When Chris Hamilton carries fallen American soldiers back onto U.S. soil, he doesn't let it get to him.
Boot camp prepares you for such duties, said the 19-year-old Lance Cpl., a 2006 Edison graduate.
The casket-carrying ceremony, called Dover Duty, involves lifting the casket of a fallen soldier off the airplane from Iraq or Afghanistan, back onto American soil.
"It's very humbling, it's a powerful experience," Hamilton said. "It's incredibly unique. You almost feel insignificant. Little things you take for granted you appreciate."
Hamilton said Dover Duty is performed in a rotating schedule between platoons. He first performed the solemn ceremony in June, and has done it twice since then.
Hamilton said he does not experience eerie feelings before, during or after performing the job.
"They train us not to think about that," he said. "They really toughen you up mentally."
Hamilton displayed mental toughness well before entering boot camp. When Hamilton, at 13, saw on live television the twin towers crumple, he decided he would defend his country.
Beginning with his freshman year in high school, he expressed to recruiters his desire to join the military.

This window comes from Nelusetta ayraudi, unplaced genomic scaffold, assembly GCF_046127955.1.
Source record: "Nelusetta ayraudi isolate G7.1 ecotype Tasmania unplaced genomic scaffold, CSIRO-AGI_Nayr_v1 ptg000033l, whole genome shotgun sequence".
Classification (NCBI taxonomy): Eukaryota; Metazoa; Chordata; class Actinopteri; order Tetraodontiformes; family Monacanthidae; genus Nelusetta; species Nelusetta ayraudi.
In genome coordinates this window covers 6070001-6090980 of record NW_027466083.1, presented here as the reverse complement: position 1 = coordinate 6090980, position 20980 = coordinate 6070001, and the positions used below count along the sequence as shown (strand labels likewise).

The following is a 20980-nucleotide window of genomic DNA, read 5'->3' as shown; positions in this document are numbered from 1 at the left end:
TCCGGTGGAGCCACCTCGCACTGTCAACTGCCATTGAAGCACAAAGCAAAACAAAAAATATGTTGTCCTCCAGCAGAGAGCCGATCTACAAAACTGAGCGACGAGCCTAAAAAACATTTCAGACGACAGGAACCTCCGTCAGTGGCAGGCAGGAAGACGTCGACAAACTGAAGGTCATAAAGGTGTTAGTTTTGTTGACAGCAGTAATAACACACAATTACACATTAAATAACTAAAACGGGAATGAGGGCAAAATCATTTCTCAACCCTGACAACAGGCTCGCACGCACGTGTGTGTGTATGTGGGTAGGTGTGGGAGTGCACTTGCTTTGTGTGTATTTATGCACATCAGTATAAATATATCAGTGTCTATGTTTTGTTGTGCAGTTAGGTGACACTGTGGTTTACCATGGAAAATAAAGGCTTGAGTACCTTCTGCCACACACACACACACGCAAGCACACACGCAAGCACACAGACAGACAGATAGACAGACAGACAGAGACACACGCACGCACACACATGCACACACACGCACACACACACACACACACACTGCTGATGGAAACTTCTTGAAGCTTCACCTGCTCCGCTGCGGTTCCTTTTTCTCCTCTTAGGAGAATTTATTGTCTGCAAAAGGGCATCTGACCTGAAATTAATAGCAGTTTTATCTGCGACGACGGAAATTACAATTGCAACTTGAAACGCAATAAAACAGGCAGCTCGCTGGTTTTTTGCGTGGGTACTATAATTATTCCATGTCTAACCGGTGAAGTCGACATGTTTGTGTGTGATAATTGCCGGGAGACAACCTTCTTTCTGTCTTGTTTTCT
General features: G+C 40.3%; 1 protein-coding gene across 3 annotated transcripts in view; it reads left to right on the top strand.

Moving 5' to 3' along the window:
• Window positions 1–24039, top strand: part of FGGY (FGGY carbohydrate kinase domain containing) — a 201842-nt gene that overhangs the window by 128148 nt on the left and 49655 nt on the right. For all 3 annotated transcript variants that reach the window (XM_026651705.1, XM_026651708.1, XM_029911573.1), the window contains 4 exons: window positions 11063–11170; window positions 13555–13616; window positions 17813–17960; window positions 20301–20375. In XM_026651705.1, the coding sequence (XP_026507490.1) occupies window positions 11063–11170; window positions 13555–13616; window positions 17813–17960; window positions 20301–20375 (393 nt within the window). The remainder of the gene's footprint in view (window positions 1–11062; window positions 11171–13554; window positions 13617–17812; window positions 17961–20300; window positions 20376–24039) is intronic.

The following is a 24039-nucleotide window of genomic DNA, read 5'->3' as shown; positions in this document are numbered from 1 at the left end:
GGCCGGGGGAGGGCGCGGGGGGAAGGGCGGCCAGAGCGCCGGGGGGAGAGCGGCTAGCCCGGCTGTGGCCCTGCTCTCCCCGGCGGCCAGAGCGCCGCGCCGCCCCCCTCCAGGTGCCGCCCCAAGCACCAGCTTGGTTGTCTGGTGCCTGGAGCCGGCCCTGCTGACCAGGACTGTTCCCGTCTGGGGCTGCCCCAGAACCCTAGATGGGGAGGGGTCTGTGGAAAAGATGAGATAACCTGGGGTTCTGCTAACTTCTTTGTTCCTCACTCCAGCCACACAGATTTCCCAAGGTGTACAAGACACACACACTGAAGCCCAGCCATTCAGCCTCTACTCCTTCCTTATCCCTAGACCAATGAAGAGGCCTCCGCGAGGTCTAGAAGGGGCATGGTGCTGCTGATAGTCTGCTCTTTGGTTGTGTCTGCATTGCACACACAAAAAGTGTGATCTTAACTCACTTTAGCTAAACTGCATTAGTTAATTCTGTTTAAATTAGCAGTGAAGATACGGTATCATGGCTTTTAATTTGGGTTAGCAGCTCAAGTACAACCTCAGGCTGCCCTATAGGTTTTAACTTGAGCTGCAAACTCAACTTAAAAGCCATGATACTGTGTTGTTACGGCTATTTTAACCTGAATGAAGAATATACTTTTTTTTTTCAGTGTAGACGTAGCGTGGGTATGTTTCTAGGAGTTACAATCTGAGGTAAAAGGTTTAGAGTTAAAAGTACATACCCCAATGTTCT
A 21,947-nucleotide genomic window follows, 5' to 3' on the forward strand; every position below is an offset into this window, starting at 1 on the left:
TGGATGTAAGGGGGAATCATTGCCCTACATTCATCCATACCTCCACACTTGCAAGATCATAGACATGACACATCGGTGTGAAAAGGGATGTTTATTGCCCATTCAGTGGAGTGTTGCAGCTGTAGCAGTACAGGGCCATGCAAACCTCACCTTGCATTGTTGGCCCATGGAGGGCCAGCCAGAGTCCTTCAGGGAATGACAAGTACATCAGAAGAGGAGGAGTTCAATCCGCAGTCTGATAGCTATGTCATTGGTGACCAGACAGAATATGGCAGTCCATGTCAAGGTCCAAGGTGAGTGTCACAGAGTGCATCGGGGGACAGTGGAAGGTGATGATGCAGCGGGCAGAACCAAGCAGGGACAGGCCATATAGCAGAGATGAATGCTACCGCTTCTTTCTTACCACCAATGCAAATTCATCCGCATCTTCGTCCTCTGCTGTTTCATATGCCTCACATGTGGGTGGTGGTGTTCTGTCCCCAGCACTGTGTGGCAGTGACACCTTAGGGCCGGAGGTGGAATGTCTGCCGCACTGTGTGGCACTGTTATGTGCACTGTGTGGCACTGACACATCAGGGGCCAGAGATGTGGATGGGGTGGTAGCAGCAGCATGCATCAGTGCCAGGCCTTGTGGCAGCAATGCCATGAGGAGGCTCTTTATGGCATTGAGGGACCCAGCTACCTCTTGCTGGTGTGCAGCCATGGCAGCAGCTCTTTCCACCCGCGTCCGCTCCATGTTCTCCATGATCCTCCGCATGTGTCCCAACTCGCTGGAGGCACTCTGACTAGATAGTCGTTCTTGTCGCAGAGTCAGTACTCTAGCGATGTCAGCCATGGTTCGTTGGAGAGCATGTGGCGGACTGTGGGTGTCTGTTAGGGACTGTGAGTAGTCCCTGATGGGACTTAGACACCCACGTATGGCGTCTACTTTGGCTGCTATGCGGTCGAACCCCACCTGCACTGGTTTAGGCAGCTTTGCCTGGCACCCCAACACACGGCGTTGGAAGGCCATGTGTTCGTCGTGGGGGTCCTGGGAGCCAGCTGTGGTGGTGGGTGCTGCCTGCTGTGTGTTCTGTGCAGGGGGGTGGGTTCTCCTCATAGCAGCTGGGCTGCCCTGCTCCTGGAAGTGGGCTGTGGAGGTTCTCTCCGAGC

They dismissed his desire he said they told him he'd be running away from them by his senior year.
Hamilton told them he'd be back. And he was, each time the recruiters came to his school. The response was the same, until they apparently thought he was old enough to be taken seriously.
That moment came In June 2005 when, at age 17, Hamilton joined the Marine Corps.
He tried out for reconnaissance work, and said he scored well on the physical fitness test, but was not a good enough swimmer. Hamilton was, however, strong enough to perform Dover Duty, one of the responsibilities of the Marine Barracks 8th & I, named for its location in Washington, D.C.
In addition to Dover Duty, Hamilton's unit marches in parades and conducts ceremonies during burials at Arlington National Cemetery.
Hamilton will be based in Washington with the 8th & I until next fall, when he might possibly be deployed to Iraq. He said he recently volunteered for deployment, but others were chosen. But, he is not giving up.
Hamilton's mother, Ann, of Milan, said she supports her son in everything he does even if he goes overseas.
"I'm very proud of him, I couldn't be any prouder," she said. "I'm proud of all our young men and women over there, but at the same time it's frightening."
Chris Hamilton said he almost feels guilty knowing that a majority of people who attended infantry school with him are in Iraq.
"I want do my time," he said.